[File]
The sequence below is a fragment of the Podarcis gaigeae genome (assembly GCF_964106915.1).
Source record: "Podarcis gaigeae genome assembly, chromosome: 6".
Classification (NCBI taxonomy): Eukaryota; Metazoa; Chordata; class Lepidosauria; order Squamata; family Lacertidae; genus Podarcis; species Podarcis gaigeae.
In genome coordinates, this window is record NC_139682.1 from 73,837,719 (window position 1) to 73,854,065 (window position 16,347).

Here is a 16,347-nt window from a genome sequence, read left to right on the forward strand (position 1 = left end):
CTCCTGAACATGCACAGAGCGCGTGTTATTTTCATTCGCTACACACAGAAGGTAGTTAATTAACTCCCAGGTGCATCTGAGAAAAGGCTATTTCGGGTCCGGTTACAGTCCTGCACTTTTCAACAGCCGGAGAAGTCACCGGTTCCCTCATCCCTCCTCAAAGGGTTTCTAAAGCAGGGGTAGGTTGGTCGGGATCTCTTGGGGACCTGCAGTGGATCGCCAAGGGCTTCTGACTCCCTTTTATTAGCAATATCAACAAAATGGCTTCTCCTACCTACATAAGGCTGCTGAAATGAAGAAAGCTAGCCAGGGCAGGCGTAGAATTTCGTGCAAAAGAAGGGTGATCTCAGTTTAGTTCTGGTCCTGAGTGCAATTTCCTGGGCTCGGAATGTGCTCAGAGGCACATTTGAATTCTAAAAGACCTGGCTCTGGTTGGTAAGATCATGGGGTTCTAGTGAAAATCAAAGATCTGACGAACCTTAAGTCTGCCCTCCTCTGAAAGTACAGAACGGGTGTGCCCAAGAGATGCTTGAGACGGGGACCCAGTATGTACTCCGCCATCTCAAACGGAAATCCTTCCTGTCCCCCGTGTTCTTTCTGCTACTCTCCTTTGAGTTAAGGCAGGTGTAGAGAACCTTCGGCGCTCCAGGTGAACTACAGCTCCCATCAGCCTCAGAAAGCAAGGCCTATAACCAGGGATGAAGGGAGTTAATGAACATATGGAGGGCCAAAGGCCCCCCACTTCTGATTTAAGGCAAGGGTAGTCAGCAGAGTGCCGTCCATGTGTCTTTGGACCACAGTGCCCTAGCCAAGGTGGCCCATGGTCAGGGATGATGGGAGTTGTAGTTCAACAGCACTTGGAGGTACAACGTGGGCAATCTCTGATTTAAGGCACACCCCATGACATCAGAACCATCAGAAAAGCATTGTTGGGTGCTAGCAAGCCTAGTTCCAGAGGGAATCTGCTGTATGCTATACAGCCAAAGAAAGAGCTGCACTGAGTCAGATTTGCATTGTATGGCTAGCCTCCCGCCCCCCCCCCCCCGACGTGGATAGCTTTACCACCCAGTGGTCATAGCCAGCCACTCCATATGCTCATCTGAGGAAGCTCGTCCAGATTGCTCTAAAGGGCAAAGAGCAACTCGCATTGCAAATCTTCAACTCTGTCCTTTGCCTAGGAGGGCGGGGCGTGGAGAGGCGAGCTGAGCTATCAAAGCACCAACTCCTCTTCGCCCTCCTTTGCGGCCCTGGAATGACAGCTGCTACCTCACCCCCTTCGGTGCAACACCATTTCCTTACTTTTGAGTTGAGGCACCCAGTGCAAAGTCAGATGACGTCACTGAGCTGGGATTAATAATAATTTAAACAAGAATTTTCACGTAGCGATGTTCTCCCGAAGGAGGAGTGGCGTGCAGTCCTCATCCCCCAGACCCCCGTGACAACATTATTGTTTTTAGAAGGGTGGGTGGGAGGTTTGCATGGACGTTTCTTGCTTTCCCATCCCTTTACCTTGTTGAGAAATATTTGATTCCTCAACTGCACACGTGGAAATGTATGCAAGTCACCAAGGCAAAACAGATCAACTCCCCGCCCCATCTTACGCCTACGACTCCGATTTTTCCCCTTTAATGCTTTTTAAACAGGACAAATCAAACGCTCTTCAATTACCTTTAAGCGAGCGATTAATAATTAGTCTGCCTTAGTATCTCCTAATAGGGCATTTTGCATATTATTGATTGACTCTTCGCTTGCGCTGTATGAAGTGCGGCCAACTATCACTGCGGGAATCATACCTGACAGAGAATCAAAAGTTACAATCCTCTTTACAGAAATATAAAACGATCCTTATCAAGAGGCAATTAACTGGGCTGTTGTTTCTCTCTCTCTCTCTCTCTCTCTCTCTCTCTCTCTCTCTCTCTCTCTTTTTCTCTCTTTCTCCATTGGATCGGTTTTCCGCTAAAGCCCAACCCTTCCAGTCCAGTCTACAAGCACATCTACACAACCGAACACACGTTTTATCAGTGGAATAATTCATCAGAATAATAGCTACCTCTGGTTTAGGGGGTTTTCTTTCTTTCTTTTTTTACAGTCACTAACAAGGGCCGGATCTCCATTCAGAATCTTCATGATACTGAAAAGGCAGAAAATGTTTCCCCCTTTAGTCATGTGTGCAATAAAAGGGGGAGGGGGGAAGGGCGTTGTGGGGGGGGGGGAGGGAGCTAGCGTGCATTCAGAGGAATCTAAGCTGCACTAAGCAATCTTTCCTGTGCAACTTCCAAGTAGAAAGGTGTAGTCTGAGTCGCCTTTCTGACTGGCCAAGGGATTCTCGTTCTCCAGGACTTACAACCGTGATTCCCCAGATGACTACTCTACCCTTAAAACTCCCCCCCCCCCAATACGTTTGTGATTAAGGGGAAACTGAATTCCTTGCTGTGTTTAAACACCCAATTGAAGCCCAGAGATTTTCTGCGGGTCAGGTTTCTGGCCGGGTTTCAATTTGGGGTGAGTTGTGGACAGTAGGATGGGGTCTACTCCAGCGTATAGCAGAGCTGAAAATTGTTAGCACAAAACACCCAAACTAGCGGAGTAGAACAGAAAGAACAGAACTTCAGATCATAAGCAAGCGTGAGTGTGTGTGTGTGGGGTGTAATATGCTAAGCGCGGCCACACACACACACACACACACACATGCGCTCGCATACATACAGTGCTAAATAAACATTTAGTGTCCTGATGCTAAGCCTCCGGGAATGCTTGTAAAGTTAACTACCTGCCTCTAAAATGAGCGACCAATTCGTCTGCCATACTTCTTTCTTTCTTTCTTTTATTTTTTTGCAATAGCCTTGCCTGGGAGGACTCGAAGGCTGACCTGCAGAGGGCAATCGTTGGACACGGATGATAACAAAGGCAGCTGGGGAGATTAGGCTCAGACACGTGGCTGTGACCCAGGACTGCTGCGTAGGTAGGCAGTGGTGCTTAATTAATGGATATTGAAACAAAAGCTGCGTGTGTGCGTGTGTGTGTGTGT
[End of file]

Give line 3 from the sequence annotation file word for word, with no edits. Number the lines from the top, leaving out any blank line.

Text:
Classification (NCBI taxonomy): Eukaryota; Metazoa; Chordata; class Lepidosauria; order Squamata; family Lacertidae; genus Podarcis; species Podarcis gaigeae.